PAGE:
As the cousin species of modern humans, the Neanderthals have long been fascinating figures in human history. They were known for being skilled hunters, tool-makers, and even artists. But did they also have the ability to craft boats and sail the seas?
The idea of Neanderthals sailing may seem far-fetched, but there is evidence to suggest that it may have been possible. One of the most compelling pieces of evidence is the fact that Neanderthals were able to travel long distances across land. This suggests a degree of navigational skill and resourcefulness that could have translated to the seas.
Furthermore, there are several examples of Neanderthal settlements that are located near bodies of water, such as rivers and lakes. While these bodies of water may not have been large enough to require boats, they do suggest that Neanderthals were comfortable in aquatic environments.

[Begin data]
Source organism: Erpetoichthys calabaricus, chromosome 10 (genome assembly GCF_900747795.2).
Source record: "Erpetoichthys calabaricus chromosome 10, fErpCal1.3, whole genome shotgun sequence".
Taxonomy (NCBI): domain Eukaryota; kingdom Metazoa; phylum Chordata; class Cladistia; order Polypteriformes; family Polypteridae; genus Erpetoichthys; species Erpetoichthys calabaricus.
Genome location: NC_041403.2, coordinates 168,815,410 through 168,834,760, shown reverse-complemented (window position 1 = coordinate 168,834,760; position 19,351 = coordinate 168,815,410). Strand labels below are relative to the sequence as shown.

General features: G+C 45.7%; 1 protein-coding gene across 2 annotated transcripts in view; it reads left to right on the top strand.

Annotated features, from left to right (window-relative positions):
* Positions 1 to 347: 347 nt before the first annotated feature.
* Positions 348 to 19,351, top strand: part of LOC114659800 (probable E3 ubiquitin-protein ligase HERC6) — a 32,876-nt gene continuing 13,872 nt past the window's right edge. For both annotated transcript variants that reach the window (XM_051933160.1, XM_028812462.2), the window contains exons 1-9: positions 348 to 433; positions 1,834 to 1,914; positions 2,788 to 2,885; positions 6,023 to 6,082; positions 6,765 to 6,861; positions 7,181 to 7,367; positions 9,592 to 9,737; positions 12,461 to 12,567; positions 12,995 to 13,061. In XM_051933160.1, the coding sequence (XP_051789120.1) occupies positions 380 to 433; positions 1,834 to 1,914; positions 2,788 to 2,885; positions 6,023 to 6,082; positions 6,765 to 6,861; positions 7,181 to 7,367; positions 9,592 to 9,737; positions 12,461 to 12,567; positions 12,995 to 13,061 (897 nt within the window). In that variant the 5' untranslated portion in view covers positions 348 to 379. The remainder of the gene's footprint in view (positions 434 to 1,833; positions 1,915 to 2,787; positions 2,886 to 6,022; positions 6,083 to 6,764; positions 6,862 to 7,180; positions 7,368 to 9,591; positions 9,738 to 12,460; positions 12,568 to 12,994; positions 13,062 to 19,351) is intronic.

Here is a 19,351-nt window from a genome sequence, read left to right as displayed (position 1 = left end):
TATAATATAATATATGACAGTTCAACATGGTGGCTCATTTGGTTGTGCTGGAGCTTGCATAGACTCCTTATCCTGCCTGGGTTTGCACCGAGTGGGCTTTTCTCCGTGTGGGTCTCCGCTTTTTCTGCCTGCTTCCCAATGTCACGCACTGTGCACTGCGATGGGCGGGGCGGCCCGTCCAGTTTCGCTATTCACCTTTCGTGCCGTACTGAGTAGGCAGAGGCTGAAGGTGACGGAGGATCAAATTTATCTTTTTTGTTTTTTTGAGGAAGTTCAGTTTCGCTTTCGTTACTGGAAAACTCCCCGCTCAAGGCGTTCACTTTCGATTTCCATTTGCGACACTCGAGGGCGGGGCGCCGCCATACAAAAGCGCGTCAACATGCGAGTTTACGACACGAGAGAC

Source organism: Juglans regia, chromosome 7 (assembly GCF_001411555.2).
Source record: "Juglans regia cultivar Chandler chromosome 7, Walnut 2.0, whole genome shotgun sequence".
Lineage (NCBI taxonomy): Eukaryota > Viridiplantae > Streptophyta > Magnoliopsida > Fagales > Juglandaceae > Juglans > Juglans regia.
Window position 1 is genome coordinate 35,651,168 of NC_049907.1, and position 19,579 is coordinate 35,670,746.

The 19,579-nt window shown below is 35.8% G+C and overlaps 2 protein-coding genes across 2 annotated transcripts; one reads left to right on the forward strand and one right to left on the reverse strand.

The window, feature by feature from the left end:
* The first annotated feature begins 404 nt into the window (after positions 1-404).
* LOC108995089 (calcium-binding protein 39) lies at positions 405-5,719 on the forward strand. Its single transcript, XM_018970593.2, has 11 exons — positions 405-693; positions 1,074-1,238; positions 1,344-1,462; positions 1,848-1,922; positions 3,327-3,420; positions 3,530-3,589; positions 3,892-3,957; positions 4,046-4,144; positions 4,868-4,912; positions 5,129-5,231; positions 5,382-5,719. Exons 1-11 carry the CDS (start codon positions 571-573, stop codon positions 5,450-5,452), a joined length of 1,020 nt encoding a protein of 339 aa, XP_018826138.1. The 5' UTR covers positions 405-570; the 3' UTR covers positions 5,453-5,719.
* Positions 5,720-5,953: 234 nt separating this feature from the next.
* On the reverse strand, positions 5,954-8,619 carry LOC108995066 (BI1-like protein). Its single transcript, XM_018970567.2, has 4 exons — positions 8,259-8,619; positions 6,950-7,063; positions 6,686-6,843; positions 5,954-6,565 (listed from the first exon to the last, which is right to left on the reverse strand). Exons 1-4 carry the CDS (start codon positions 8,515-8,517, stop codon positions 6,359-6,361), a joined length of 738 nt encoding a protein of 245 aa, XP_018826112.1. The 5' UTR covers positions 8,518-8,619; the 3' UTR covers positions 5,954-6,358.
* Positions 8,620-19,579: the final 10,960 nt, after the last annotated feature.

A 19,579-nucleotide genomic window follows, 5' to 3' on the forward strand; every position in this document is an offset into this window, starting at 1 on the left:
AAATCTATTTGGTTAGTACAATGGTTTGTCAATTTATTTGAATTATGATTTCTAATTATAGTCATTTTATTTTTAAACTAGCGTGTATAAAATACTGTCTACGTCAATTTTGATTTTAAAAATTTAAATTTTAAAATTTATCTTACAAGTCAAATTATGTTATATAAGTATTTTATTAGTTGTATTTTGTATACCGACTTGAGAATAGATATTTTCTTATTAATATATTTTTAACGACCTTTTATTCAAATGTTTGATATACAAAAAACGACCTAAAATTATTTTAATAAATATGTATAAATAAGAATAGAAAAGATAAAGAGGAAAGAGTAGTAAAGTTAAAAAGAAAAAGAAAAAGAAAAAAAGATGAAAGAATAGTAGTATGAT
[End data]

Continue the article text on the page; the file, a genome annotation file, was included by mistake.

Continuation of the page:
There is even some evidence of Neanderthal-made boats. In 2012, archaeologists discovered a 50,000-year-old wooden tool in France that they believe was used to smooth and shape the hull of a boat. Additionally, there have been several other discoveries of wooden structures that could have been boats or rafts, although these have been more controversial.
So, it is possible that Neanderthals could have sailed the seas. But why would they have done so? One theory is that they may have been searching for new hunting grounds or resources, such as fish or shellfish. Alternatively, they may have been driven by curiosity or a sense of adventure.
While we may never know for sure whether Neanderthals sailed the seas, the evidence suggests that it is a possibility. If so, it would add yet another fascinating chapter to the long and complex history of our extinct relatives.